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A Biden win would be no miracle cure

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The difference between a Donald Trump or Joe Biden victory in November could be the future of the US republic. But it does not follow that a Biden second term would bring an end to America’s political malaise.

His victory would likely be narrow, declared stolen by Trump, and involve a loss of Democratic control of the US Senate. It would be a leap of faith to think that an ageing second-term Biden grappling with still more gridlock could break the Republican fever. The chances are reasonable that in the countdown to 2028, America would re-experience today’s sense of dread. 

That is the choice facing US voters in ten months. It is still open and shut. Trump leaves no doubt that he would use the full gamut of presidential powers and find new ones to punish his enemies and reward friends. It would be foolish to think he is joking when he promises to be a dictator for one day and put US troops on the streets.

The lesson of Trump’s first term is to take him seriously. A lot of legal planning has gone into what he would do in his second. It would thus be negligent to assume the US constitutional order would survive a retributionist Trump. 

That is the predicate. A Biden win would mean America lives to fight another day; there is no guarantee that it would win that day. Given the Manichean nature of America’s choice, it is understandable that people find it hard to see beyond the blinding catharsis of a Trump defeat.

For what it is worth, I think the odds of that are better than what the bookies are offering. Trump is entering a world of judicial hell. Last week he was fined $83.3mn in damages for libelling a sexual assault victim. This week he could be banned from doing business in New York and fined at least another $350mn for misstating his financial assets. Then come the criminal trials. There are probably convictions on the way. 

The political impact of Trump’s courtroom dramas is double-edged. Each finding against him by an allegedly biased judiciary binds the Maga base closer. Yet they also instil further doubt about him in the minds of independents.

This is good news for Biden in the short term because it improves his chances of winning in November. Beyond that, however, it could make governing even harder since the Republican party is now too deeply invested in Trumpism to back away.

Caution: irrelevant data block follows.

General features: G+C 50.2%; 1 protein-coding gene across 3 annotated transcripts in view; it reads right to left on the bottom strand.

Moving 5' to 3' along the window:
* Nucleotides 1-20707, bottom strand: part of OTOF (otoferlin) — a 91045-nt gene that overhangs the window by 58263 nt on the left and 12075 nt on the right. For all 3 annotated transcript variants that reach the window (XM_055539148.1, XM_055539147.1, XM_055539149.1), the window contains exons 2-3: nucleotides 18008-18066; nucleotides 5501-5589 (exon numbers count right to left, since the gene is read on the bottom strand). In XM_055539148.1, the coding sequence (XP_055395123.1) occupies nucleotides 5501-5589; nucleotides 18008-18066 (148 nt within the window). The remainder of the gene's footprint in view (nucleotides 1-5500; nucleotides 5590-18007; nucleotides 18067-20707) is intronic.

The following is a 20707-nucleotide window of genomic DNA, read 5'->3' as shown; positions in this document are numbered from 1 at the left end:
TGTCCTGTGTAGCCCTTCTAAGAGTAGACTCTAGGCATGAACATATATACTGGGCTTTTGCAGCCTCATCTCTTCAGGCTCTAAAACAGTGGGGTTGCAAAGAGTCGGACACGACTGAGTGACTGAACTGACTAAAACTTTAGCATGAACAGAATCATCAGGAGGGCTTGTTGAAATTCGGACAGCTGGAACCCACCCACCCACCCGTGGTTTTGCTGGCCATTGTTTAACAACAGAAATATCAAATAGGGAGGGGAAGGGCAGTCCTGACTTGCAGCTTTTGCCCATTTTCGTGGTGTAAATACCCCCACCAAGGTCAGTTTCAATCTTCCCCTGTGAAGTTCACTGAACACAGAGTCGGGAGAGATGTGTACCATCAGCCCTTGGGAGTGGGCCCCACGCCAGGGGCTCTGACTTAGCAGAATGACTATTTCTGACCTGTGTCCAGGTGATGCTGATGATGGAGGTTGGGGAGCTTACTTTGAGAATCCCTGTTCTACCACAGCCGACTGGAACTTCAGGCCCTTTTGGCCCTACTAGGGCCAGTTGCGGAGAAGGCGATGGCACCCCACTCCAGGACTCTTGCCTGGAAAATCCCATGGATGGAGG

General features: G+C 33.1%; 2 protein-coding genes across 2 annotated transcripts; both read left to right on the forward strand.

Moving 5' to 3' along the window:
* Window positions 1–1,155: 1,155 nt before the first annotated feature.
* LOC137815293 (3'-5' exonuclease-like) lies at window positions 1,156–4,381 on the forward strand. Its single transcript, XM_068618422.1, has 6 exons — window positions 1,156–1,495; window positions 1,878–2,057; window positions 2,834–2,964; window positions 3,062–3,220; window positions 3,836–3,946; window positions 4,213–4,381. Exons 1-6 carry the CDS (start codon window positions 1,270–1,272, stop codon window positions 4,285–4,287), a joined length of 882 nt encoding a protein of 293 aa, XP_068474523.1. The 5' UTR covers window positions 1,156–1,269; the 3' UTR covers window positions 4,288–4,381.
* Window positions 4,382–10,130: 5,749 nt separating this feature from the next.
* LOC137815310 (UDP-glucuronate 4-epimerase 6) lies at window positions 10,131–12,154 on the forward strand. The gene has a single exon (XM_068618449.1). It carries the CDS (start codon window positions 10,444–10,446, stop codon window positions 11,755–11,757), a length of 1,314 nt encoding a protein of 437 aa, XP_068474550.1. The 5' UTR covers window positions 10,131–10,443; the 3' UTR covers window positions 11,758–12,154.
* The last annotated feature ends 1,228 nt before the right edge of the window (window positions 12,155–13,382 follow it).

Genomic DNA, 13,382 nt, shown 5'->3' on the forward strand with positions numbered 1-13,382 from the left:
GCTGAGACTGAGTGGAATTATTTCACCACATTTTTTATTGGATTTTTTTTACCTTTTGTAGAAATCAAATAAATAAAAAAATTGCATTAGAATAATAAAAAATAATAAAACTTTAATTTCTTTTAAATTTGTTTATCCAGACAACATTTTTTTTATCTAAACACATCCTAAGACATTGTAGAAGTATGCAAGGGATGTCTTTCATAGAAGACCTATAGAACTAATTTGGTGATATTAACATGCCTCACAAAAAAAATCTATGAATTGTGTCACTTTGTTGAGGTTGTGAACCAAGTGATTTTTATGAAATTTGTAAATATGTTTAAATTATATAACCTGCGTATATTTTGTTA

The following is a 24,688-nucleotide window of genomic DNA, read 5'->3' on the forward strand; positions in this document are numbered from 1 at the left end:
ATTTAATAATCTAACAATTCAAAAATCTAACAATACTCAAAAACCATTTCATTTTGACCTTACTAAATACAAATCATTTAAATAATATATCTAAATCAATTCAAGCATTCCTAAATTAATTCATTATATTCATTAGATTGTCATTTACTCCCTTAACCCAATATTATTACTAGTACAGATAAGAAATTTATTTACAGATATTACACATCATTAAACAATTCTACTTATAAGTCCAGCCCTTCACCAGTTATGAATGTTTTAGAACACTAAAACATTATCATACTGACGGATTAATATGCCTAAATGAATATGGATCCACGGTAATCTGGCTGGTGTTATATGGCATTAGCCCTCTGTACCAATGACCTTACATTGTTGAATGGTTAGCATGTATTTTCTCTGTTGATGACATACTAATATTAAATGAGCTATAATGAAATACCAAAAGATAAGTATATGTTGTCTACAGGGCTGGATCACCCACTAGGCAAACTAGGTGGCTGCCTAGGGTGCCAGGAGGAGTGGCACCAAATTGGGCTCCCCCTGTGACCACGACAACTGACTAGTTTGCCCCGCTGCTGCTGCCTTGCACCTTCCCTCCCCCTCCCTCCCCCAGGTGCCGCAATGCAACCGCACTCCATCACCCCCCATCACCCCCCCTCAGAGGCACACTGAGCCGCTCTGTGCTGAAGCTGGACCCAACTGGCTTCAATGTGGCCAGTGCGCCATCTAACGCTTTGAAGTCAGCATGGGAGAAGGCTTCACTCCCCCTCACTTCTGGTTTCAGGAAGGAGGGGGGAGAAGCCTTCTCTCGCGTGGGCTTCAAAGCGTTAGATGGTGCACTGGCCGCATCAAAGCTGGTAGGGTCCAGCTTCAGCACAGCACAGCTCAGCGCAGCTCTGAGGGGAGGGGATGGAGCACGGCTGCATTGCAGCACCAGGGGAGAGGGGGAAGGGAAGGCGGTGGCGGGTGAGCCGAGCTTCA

The nature of cults is that each setback deepens the sense of betrayal that fuels them. Trumpism is not a programme for government. It is an anger against the world. Defeat merely confirms that dark forces are rigging the game. 

The obvious question is what it would take to defeat Trumpism for good. The simplest route would be a landslide defeat on the scale of Barry Goldwater’s loss in the 1964 election, or George McGovern in 1972. That is also the least plausible. The polls may be understating Biden’s chances in November, particularly since the US economy looks to be headed for a soft landing. But America’s bitter polarisation has been remarkably even for many years. A Biden victory would likely be slim and contested.

A second potential fix would be Trump’s imprisonment for his attempt at overthrowing the 2020 election. It is hard to know whether his incarceration would deepen the cult or puncture it. The risk is that it would amplify his claim to be the persecuted symbol of the forgotten American. His followers routinely depict Jesus sitting next to him in the courtroom. 

A third would be for Biden to govern with reformist zeal in his second term and restore faith in US institutions. It is no disrespect to the legislative wins of Biden’s first two years, which were considerable, to say that it would be harder to do anything next time.

The odds are that the US Senate will change hands in November. Even if the House goes Democratic, Capitol Hill would remain an obstacle. At any age, that would be a climb, let alone when approaching your mid-eighties.

The final option is that we are in fact misreading Trump. A second term would be less ominous than supposed. Once Trump has pardoned himself for his alleged crimes, he will settle into habitual incompetence. It is increasingly common to hear business leaders say that Trump is not as bad as he sounds. They are profoundly mistaken. Where the anti-Trump forces err is in thinking his defeat would be a sufficient as well as a necessary condition to restore American stability. It will probably take more than that. 

edward.luce@ft.com

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